Wednesday, March 17, 2010

Vintage Thingy Thursday: quilt top



This is post # 152 for my blog, so it's really time for another giveaway, but we'll have to wait. On to this week's vintage quilt item. Purchased off eBay in the last 6 months, I am pretty sure this crazy quilt top was made near Wabash, Indiana. That is because it is pieced on pages from a Wabash newspaper, March 1930.




Above you can see the date of March 3, 1930. It's hard to imagine how bleak this time was, about 6 months or so after the stock market crash of October 1929. Note also the ad for the store closing, selling 10 yards of muslin for 79 cents. But you still can't buy it if you have no job, and you have no cash.


Just LOOK at the prices here. Whole chickens actually have increased LESS in price percentage-wise, (0.35 to $1.19 lb for whole chicken, 240%, based on my local prices), than the hamburger has (0.25 to $2.69 lb or 976%). Again, time to be frugal when the husband has no job. And feeding a family is top priority, not buying muslin, or dresses, no matter how marked down.


Also note how this quilt was made, which may not be obvious in the first picture. Fabric scraps from earlier in the 1900's (note the dark blue and red and pink fabrics) have been placed on the newspaper foundation, and then their edges turned under, and machine top-sewed. Most quilters today would use a sew and flip method, as would quilters doing string-piecing on newspaper in the past. Or a hand applique stitch. Why this method?

I have another quilt top similar to this, feedsack pieces placed on a large striped feedsack, with edges turned under and machine top-stitched just like this. It's pretty wild-looking.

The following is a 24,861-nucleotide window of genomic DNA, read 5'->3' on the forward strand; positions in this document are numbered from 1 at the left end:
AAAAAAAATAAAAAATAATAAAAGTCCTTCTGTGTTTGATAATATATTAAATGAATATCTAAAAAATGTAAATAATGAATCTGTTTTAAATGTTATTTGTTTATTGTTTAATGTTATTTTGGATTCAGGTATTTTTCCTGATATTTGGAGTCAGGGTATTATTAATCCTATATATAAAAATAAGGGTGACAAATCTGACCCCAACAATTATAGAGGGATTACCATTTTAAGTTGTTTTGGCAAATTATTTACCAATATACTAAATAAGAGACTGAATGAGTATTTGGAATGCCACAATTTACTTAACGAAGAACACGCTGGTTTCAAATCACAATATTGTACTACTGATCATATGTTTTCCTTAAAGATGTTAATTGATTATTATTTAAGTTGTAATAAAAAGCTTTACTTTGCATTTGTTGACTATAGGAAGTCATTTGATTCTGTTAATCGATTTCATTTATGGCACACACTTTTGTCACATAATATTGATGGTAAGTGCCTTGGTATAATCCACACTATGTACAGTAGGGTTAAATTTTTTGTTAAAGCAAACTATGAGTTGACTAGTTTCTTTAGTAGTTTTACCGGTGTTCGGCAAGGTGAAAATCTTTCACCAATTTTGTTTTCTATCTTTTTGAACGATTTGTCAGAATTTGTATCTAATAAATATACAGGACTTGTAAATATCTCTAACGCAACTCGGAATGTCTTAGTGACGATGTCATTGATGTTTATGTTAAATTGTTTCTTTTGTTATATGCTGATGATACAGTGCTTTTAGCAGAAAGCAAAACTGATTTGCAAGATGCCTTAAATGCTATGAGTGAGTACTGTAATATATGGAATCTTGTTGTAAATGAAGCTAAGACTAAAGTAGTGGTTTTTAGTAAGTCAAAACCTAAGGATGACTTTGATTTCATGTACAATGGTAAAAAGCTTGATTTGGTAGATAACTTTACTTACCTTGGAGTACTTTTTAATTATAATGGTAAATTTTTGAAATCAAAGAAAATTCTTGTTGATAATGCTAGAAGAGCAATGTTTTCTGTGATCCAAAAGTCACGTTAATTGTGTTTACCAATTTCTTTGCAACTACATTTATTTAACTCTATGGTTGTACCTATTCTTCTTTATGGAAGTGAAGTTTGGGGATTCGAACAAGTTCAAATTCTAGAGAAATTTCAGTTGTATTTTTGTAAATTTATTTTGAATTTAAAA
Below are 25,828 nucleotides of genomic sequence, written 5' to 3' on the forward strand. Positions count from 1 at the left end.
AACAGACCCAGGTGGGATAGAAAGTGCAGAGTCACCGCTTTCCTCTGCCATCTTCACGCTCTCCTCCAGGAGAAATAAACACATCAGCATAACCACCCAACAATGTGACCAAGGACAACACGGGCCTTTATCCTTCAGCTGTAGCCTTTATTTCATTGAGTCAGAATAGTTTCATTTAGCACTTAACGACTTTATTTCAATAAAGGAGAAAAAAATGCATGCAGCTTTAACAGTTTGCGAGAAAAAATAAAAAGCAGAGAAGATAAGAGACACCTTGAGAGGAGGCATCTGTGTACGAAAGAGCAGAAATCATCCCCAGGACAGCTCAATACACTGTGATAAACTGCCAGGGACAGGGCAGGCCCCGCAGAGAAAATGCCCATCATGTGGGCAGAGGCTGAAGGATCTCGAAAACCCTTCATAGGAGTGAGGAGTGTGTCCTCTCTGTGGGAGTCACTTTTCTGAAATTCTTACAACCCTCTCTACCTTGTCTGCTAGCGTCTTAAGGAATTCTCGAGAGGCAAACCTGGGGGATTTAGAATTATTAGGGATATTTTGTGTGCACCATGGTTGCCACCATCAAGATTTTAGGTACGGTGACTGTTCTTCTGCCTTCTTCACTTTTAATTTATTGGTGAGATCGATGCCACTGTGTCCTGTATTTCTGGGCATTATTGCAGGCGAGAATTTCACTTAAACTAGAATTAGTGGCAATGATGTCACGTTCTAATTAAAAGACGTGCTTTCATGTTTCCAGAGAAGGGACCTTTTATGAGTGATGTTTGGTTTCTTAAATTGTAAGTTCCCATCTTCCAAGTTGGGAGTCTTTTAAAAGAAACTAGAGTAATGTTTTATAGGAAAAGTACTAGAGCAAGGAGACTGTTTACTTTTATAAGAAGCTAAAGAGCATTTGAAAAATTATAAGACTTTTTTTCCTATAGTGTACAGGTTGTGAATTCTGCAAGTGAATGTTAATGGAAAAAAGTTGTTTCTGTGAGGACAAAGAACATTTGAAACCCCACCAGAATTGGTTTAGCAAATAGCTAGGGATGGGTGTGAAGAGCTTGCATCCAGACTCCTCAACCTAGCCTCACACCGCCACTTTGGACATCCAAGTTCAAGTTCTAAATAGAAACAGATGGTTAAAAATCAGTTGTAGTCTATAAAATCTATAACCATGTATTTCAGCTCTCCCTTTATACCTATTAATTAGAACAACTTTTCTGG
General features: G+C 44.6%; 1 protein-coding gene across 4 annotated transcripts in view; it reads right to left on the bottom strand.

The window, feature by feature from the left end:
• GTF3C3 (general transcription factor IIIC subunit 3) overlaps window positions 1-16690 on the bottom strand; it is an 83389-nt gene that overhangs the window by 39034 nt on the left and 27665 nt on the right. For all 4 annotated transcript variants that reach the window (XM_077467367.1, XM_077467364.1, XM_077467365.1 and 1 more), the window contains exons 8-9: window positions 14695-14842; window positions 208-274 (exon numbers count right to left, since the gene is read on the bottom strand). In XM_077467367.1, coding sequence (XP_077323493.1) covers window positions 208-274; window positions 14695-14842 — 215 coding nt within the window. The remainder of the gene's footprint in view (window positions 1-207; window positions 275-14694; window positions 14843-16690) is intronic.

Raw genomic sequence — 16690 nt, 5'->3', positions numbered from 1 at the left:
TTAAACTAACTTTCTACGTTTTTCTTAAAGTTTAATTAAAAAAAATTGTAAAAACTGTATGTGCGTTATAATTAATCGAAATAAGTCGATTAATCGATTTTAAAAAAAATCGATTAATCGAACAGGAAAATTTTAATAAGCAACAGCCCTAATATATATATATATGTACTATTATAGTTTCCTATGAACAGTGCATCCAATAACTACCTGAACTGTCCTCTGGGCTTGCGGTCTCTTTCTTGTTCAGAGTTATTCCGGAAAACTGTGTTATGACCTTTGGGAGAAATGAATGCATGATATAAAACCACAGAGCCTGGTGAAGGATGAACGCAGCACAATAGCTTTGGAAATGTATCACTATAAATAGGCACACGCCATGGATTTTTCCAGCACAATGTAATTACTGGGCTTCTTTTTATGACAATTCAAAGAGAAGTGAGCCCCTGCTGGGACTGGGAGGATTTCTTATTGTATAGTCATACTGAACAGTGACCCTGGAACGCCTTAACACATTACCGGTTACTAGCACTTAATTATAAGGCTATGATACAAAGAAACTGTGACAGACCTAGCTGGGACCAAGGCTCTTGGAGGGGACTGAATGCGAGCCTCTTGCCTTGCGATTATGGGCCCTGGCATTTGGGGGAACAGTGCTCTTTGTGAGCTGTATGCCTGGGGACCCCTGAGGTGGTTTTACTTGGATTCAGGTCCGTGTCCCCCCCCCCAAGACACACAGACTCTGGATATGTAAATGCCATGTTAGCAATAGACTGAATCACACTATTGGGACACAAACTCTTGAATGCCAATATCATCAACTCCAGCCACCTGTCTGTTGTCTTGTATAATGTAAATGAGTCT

When I was starting out as a quilter in my late teens (many years ago!), I thought a crazy quilt was done this way, as I had never seen any, and the women of my family did not quilt.
So was this maker young, or inexperienced? Or was this a fad or style in the 1930's? I have not seen quilts like this in quilt history books.

viridian

22 comments:

Tara Beaulieu said...

What an interesting piece! I know nothing about quilting and I loved reading about the history and your knowledge of how these items were pieced together. Fascinating!

Stacey said...

I'm not a quilter (but desperately wish I were) so I'm not sure about your question. But your piece is an interesting look into early 20th c. textiles.

P. said...

Good questions about why the quilter chose that technique. It's if the pieces were appliqued onto the newspaper. Very interesting, but a lovely quilt and bit of history all the same!

LV said...

I enjoyed seeing and reading about all your vintage things today. Anything to do with a quilt, is an eye catcher for me.

Maureen said...

So very, very interesting. I am not a quilter either so the addition of paper to the back was something new to me.

Coloradolady said...

This is so interesting....I really love looking at all the newspaper ads....imagine indeed how bleak things must have been. This is a real piece of history, the fabrics and the back. Love it. Have a great VTT!

CC said...

I so love quilts and quilting. And like you, to do a crazy quilt or string quilt pieced on paper, I've always done the sew and flip. What a wonderful quilt top you have..it's fascinating not only looking at the fabric, but to actually be able to read part of the newspaper and realize that time in history was some of our hardest times..I wonder..who she was that took the time to make this top.Oooo,the stories our quilts could tell...
Happy VTT and thank you so much for showing this beautiful top.

CollectIn Texas Gal said...